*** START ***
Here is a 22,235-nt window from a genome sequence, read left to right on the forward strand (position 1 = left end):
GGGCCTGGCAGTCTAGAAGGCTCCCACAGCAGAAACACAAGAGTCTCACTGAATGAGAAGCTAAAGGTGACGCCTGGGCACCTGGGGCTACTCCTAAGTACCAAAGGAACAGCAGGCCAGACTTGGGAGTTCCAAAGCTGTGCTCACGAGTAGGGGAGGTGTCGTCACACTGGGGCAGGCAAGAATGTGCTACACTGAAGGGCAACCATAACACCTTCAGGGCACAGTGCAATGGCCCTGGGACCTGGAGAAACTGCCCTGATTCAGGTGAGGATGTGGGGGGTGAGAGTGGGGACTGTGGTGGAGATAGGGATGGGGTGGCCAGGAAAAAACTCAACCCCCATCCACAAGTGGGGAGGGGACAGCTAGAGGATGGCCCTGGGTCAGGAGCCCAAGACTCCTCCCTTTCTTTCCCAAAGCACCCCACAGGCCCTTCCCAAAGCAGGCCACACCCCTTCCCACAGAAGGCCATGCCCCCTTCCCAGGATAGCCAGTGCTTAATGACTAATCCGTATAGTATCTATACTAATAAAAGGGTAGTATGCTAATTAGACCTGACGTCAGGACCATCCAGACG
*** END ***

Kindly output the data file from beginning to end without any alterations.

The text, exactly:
Here is a 22,235-nt window from a genome sequence, read left to right on the forward strand (position 1 = left end):
GGGCCTGGCAGTCTAGAAGGCTCCCACAGCAGAAACACAAGAGTCTCACTGAATGAGAAGCTAAAGGTGACGCCTGGGCACCTGGGGCTACTCCTAAGTACCAAAGGAACAGCAGGCCAGACTTGGGAGTTCCAAAGCTGTGCTCACGAGTAGGGGAGGTGTCGTCACACTGGGGCAGGCAAGAATGTGCTACACTGAAGGGCAACCATAACACCTTCAGGGCACAGTGCAATGGCCCTGGGACCTGGAGAAACTGCCCTGATTCAGGTGAGGATGTGGGGGGTGAGAGTGGGGACTGTGGTGGAGATAGGGATGGGGTGGCCAGGAAAAAACTCAACCCCCATCCACAAGTGGGGAGGGGACAGCTAGAGGATGGCCCTGGGTCAGGAGCCCAAGACTCCTCCCTTTCTTTCCCAAAGCACCCCACAGGCCCTTCCCAAAGCAGGCCACACCCCTTCCCACAGAAGGCCATGCCCCCTTCCCAGGATAGCCAGTGCTTAATGACTAATCCGTATAGTATCTATACTAATAAAAGGGTAGTATGCTAATTAGACCTGACGTCAGGACCATCCAGACG